Making Sense and Moving Forward: CDC and ED Department Guidance for In-Person Instruction
President Joe Biden has made returning kids to in-person learning a priority in his first 100 days, promising that guidance from the Centers for Disease Control (CDC) would help schools safely meet that goal. The long-awaited guidance from the CDC, issued last Friday, focuses on essential and supplemental mitigation strategies for the safe return to in-person learning. The guidance also provides recommendations for phasing in in-person instruction and activities based on the level of community transmission in an area.
The CDC guidance and guidance from the U.S. Department of Education issued the same day continue to recognize how critical it is for schools to open safely and as soon as possible. However, critics of the new guidelines worry that the recommendations for areas with high levels of transmission, especially physical distancing recommendations, could make it more difficult for schools to reopen than is already the case. For example, the CDC guidance puts Cook County, DuPage County, Lake County, and most of the rest of the country in the “red zone” for which it recommends strict 6-foot distancing, remote-only instruction for middle and high schools not screening or strictly implementing mitigation measures, and no indoor athletics, among other things.
The guidance and recent statements from the CDC addressing it, however, indicate much more flexibility than may be initially apparent. Specifically, the guidance includes recommendations—not requirements—and recognizes that school leaders can and should make decisions about mitigation measures and the appropriate level of reopening through discussions with local health departments and community stakeholders and based on the unique needs of a school and community. This alert explains what the CDC and ED guidance say, whether districts are required to comply with the guidance, and what schools and districts should do next in light of these new guidelines.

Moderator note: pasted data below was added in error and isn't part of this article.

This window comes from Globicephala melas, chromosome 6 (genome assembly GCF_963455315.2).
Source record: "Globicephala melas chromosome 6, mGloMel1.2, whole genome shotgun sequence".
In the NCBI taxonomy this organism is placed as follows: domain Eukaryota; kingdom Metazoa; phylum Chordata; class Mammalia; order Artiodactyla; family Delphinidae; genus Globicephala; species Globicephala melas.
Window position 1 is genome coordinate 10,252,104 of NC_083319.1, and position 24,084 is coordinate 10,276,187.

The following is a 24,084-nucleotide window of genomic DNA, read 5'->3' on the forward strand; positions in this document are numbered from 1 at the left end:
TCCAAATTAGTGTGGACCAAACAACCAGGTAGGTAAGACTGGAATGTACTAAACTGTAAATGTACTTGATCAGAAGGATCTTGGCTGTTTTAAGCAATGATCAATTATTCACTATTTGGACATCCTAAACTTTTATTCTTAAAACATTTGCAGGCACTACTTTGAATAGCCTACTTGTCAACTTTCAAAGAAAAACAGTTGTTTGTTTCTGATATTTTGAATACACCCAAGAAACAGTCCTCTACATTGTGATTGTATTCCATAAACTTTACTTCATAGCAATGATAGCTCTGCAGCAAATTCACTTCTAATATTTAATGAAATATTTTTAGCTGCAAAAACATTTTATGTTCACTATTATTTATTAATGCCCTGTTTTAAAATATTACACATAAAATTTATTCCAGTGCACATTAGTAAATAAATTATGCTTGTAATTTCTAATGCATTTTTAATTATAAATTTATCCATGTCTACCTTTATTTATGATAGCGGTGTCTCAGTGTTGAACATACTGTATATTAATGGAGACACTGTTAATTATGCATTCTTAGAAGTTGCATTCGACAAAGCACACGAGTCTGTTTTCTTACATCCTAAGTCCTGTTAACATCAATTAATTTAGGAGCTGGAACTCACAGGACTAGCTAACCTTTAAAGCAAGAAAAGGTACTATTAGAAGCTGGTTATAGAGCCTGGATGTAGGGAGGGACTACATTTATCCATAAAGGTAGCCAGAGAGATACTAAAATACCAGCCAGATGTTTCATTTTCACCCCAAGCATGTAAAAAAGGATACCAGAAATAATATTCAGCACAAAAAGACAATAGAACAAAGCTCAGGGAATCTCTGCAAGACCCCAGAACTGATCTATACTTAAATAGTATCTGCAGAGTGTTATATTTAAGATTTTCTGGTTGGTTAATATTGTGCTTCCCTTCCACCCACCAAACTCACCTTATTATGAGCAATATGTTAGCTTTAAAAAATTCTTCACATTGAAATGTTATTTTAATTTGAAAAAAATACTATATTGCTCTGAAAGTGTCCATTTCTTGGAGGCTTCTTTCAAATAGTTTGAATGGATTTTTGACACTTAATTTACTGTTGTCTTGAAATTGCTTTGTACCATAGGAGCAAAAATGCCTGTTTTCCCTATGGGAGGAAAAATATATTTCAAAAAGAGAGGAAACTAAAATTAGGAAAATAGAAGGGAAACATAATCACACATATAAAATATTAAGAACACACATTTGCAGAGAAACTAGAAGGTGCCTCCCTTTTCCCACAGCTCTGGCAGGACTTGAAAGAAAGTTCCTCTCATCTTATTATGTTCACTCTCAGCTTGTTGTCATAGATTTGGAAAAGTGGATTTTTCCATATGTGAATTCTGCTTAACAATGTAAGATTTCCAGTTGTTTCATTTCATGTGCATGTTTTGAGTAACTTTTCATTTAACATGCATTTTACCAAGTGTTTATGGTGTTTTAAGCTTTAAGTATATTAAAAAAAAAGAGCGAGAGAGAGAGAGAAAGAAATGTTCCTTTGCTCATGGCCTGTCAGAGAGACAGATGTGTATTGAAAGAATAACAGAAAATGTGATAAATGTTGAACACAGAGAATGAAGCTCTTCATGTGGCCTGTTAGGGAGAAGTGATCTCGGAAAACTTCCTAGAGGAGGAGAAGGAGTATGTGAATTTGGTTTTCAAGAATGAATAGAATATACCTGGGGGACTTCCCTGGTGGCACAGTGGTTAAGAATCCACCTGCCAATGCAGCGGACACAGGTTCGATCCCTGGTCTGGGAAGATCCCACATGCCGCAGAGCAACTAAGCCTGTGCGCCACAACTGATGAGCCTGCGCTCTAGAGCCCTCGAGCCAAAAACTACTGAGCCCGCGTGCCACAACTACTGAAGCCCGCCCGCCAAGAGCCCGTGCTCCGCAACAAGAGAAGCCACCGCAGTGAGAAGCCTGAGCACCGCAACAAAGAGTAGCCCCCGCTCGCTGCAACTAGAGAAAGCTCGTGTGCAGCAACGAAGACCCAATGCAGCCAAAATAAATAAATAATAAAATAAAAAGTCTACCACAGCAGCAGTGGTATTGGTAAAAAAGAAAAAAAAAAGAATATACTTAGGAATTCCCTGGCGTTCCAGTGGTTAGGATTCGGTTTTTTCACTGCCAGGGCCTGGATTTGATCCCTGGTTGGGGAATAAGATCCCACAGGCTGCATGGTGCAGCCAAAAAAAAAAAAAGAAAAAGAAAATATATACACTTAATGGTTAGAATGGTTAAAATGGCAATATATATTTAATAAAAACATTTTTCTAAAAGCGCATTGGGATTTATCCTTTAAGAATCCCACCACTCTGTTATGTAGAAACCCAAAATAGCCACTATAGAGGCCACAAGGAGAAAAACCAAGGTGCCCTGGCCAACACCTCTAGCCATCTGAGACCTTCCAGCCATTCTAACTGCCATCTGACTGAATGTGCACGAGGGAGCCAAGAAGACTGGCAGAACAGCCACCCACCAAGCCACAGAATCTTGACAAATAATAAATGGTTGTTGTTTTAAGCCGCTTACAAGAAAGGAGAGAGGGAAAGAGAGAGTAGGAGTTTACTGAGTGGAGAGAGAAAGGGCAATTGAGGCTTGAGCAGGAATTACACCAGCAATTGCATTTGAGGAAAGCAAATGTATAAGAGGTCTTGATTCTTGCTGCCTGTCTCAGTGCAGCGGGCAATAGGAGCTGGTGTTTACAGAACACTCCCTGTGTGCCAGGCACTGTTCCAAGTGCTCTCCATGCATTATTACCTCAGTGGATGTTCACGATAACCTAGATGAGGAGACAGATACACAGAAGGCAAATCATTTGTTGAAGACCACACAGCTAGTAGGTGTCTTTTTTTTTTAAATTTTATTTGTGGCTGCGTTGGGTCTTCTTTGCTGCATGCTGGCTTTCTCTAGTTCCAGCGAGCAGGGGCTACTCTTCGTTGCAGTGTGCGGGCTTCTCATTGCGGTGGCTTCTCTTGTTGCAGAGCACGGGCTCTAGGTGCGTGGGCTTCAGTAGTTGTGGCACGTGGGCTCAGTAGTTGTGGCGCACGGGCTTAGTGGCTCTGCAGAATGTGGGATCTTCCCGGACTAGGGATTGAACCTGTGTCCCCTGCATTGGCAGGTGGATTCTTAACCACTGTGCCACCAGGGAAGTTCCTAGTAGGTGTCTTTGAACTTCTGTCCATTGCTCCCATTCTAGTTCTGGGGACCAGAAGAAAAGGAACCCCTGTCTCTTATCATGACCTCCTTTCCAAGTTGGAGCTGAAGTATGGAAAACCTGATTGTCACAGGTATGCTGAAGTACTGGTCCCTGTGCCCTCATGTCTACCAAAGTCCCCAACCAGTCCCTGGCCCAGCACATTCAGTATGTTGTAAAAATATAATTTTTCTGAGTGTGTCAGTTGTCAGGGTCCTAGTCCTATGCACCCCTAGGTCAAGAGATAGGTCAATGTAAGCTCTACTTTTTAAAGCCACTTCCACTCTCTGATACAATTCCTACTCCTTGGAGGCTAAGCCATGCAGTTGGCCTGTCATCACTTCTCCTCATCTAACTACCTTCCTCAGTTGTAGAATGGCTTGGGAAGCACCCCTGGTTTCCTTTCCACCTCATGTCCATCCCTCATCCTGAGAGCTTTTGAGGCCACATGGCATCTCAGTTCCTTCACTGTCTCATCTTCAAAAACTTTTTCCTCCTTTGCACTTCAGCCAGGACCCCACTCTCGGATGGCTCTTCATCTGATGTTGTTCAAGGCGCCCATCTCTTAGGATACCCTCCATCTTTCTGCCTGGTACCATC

What Does the Guidance Say?
The CDC provides the following priority mitigation strategies in the guidance:
- Universal and correct use of masks
- Physical distancing
- Handwashing and respiratory etiquette
- Cleaning and maintaining healthy facilities (including ventilation), and
- Contact tracing in combination with isolation and quarantine.
The Department of Education guidance provides detailed implementation suggestions for each of these strategies, many of which will sound familiar as Illinois school districts are already taking many of these steps. The CDC also explains that the first two strategies are the most critical, and that additional strategies that can provide increased protection, but are not prerequisites for reopening, include screening testing and vaccination of teachers and staff.
The CDC guidance then categorizes communities into levels of transmission risk. The following chart, from the CDC guidance, provides the relevant metrics. Note that if a county is in two different levels, the higher level should be used.
For each level, the CDC recommends use of all mitigation strategies. However, the guidance sets forth different expectations for how strictly to observe physical distancing and the extent of in-person learning and activities based on a community’s transmission level. The following chart from the guidance summarizes the general recommendations:
In schools that conduct routine screening testing for staff and students, the chart is revised so that, for communities in the red transmission zone, hybrid or reduced attendance is recommended. Without routine screening, middle and high schools are recommended to be fully remote unless they can strictly implement all mitigation strategies and have few cases.